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'FIGURES OF SURPLUS-ENJOYMENT': A masterclass with Slavoj Zizek

Starts:
Finishes:
Venue: Online

FIGURES OF SURPLUS-ENJOYMENT

 

(1)  SHAME AS A POLITICAL FACTOR: WHY DO WE ENJOY FEELING ASHASMED?

Shame is not simply external: I can feel ashamed also when I am alone. What we call “manners” or “tact” means that we learned to pretend that the big Other didn’t notice the disturbing element. This role of the innocent observer (the guardian of appearances) also accounts for the strange fact that I can feel shame for others who should be ashamed of themselves: when the “innocent observer” (a figure of big Other) registers the excess, we all who admit this agency of innocent observer feel equally ashamed since it became obvious that we all knew the reality and just discreetly ignored it. There is a clear link between shame and enjoyment: a subject can secretly enjoy feeling shame (especially when he is feeling shame for what another did or is). What is missing today is the reflexivity of shame: in our new culture of shame, we experience what Pfaller calls a “shame which became shameless”. The all-pervasiveness of shame thus at the same time signals its lack: we are not embarrassed by our shame, we shamelessly enjoy it.

 

 (2) DO WE STILL HAVE MASTERS, OR ARE THERE JUST SERVANTS SERVING OTHER SERVANTS?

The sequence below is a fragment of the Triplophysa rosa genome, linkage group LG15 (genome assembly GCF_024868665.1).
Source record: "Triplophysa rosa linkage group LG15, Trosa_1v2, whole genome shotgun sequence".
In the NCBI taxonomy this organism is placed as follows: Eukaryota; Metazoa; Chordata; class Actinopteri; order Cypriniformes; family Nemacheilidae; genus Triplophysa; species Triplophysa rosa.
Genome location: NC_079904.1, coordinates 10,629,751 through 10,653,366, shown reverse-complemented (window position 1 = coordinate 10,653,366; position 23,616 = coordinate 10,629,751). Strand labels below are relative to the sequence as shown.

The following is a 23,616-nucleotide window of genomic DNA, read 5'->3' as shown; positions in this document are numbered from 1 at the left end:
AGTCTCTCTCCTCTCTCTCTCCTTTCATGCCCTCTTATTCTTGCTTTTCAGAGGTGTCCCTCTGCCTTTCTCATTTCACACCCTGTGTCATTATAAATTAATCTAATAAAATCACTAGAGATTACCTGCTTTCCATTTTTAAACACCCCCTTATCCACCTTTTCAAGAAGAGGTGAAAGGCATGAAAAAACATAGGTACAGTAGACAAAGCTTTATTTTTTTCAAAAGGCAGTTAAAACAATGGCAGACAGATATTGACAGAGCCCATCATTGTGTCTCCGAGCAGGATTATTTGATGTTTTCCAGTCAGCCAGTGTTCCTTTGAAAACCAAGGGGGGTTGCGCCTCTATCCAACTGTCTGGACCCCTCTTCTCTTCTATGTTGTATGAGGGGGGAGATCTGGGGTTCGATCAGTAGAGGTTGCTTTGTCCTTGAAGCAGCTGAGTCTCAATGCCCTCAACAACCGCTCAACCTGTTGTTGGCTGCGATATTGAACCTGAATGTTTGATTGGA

The dissatisfaction with the hegemonic ideological coordinates expresses itself in the guise of its opposite, as a redoubled surplus-enjoyment: not the surplus-enjoyment and/or surplus-value which sets in motion the capitalist edifice but a surplus over this surplus itself, the surplus palpable in the obscenity of the populist discourse permeated by racist and sexist enjoyment. We are learning the hard way that the attempt of modernity to dispense with traditional forms of domination (father of the family, Master…) and install secular democracy failed: the dimension of the Master is returning with a vengeance in all its forms (patriarchal values, political authoritarianism, religious fundamentalism…). It was clear already to Freud that the decline of the paternal authority is an ambiguous process: father as a figure of moral authority enables the child to adopt a stance of moral autonomy resisting the pressure of his/her peers and of the corrupted social environment. The predominant way out of this deadlock is to present master as someone who serves his servants/subjects. Friedrich the Great defined himself as “the first servant of State”, and this is how, from the early Enlightenment onwards, a master justifies his rule. But there are different modalities of this position of “serving the servants”, from technocracy and religious fundamentalism to obscene master-clown, or even, as Mao Ze Dong can be characterized, to a “Lord of Misrule”, a master who periodically organizes rebellion against the order installed by himself.

The masterclass will take place remotely using Blackboard Collaborate web conferencing system. It will consist of two live events with Professor Zizek. The sessions will be moderated by the BIH Co-Director Prof Esther Leslie, with participants invited to submit questions and comments during the event itself.

Those who register will be given joining details.  Tickets can be purchased separately for each session of the two sessions which will run from 14:00-16:00 on both days. Each session costs £15 but there is also a combined ticket available to attend both days for £25.

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Speakers
  • Prof Esther Leslie
  • Prof Slavoj Zizek